Hedgehog & IGF Signaling through IRSI in Brain Development and Medulloblastoma
Medulloblastomas are the most common solid pediatric malignancy. Current treatments for these tumors – radiation, chemotherapy, and surgery – leaves survivors with lifelong side effects, including motor deficiencies and learning disabilities (Packer et al., 1999) Advances in medulloblastoma treatment have been hampered by our poor understanding of the molecular events underlying these tumors and the lack of mouse models for studying them. Medulloblastomas are proposed to arise from cerebellar granule neuron precursors (CGNPs) in the developing cerebellum. The intracellular pathways activated by the secreted molecules Sonic hedgehog (Shh) and Insulin-like growth factor (IGF) Signaling pathways that are involved in GNP proliferation and survival are implicated in medulloblastoma formation and growth (Marino, 2005).By examining how these pathways promote CGNP cell cycle progression, we hope to identify new molecules that could be targeted by drugs that are more specific for tumors and less likely to damage the still-developing brains of patients. More broadly, Shh and IGF signaling have been implicated in a variety of neural and non-neural tumors, including basal cell carcinoma and neuroblastoma (Rubin and de Sauvage, 2006). Thus our results may increase understanding and lead to better treatments for other cancers.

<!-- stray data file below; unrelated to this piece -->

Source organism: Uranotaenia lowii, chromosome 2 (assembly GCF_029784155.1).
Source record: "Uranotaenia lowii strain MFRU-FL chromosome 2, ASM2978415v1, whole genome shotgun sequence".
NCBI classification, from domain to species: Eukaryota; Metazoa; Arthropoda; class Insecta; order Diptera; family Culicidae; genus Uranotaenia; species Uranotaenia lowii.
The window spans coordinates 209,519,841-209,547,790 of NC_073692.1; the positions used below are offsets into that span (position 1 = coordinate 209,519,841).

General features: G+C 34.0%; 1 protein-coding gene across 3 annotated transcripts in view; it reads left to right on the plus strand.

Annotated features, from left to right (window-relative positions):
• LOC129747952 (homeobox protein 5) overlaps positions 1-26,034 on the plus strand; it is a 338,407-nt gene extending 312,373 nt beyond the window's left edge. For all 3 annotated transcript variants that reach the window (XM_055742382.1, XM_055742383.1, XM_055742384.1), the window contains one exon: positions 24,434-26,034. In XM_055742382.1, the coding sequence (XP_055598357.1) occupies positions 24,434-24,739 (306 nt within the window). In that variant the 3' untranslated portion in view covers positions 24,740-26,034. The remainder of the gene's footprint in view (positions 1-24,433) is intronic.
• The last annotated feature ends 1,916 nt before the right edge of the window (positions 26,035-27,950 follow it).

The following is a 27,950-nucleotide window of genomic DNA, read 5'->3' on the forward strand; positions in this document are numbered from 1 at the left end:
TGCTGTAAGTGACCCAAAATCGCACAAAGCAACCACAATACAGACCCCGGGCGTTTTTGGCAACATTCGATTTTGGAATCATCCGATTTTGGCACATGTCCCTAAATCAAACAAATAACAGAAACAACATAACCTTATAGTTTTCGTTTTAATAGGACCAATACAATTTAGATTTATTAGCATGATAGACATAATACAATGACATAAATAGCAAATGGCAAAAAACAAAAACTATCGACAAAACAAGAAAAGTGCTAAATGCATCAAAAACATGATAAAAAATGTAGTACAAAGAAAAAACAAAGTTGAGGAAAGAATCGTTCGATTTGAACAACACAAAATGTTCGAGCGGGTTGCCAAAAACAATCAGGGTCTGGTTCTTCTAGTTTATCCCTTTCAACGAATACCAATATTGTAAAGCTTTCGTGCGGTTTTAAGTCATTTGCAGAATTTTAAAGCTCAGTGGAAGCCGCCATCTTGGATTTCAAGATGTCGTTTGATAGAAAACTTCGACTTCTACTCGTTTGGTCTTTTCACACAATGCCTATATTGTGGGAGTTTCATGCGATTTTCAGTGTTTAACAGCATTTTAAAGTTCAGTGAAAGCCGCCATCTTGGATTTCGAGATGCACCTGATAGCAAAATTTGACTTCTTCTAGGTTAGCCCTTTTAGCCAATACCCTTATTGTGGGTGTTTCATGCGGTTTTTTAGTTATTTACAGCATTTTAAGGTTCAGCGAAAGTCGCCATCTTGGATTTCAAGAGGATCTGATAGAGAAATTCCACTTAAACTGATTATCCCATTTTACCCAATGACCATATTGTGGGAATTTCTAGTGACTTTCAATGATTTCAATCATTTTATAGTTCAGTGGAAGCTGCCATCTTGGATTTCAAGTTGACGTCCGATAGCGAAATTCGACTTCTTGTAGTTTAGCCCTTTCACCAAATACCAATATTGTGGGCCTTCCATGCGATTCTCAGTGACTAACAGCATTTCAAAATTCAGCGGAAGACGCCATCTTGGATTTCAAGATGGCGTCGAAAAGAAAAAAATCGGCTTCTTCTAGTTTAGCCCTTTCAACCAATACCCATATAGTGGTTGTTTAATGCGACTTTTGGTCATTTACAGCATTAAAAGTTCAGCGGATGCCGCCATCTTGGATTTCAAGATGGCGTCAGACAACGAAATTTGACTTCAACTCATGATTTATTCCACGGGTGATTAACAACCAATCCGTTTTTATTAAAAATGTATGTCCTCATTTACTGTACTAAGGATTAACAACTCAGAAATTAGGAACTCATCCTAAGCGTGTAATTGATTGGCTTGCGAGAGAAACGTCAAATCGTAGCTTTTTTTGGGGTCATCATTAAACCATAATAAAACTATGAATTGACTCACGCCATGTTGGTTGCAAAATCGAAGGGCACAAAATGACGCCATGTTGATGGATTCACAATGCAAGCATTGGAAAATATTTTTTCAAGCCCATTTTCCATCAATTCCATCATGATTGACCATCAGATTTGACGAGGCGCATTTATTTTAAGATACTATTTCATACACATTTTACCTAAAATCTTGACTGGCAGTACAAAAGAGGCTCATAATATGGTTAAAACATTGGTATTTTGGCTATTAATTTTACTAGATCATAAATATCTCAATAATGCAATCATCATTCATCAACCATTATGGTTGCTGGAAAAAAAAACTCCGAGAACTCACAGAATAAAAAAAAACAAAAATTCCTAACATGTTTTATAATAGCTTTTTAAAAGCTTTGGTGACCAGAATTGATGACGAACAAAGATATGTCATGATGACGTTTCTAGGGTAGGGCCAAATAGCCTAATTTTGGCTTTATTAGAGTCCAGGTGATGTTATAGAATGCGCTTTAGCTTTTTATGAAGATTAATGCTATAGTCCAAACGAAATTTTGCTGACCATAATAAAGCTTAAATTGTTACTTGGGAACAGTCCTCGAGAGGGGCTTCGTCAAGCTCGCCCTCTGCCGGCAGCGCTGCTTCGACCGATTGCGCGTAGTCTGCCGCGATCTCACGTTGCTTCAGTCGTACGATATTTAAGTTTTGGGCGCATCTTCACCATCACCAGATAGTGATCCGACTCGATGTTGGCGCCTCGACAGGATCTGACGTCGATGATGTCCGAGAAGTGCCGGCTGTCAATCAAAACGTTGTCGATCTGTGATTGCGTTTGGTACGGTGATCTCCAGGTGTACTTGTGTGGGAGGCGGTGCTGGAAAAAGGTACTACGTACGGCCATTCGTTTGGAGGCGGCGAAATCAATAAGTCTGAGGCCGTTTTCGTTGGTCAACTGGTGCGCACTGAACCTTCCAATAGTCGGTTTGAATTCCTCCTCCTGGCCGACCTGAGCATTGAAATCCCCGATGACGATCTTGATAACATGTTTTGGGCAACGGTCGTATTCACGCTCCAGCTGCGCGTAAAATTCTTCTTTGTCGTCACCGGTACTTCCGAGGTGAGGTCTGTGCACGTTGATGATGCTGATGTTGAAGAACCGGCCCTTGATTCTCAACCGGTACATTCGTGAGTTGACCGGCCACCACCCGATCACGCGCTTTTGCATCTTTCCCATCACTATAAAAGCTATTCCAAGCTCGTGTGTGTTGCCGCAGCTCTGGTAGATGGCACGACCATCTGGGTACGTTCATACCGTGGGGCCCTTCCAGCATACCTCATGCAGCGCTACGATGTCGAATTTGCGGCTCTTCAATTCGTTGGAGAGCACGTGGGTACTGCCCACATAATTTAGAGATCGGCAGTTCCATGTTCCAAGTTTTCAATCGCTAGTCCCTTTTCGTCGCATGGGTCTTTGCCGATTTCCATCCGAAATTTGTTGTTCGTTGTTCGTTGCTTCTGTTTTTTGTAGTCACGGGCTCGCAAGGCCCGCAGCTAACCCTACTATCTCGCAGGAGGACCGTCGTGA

We carried out studies of how IGF pathway components are regulated in cultured CGNPs treated with Shh. We found that Shh-treated cells possessed very high levels of insulin receptor substrate 1 (IRS1), a protein that is directly activated by the IGF receptor and which isrequired for proliferation in cells for which IGF is mitogenic (Van Obberghen et al., 2001; Waters et al., 1993). Based on these observations, we proposed to:
- Determine whether Shh causes IRS1 increases by regulating expression of IRS1 mRNA or by regulating IRS1 synthesis or stability
- Determine the requirement for IRS1 in GNP proliferation in cultured cells and in vivo
- Determine whether IRS1 plays a role in Shh-mediated medulloblastoma formation.
Our results confirm that IRS1 plays an essential role in Shh-mediated CGNP proliferation and that it may also be involved in Shh-associated medulloblastomas which also carry evidence of increased IGF receptor activation. Moreover, our results demonstrate a novel interaction between the Shh signaling pathway and the mTOR pathway that regulates new protein synthesis. Our finding that Shh causes IRS1 mRNA translation and protein stabilization illustrates a novel means for Shh to regulate intracellular targets. These results suggest that medulloblastoma therapies that result in inhibition of the iGF receptor could be highly effective in Shh-associated medulloblastomas and other cancers in which IRS1 protein is found. These studies were published in Development in 2008 (135(19):3291-300).
Dr. Kenney was awarded an ALSF Innovative Grant in 2009.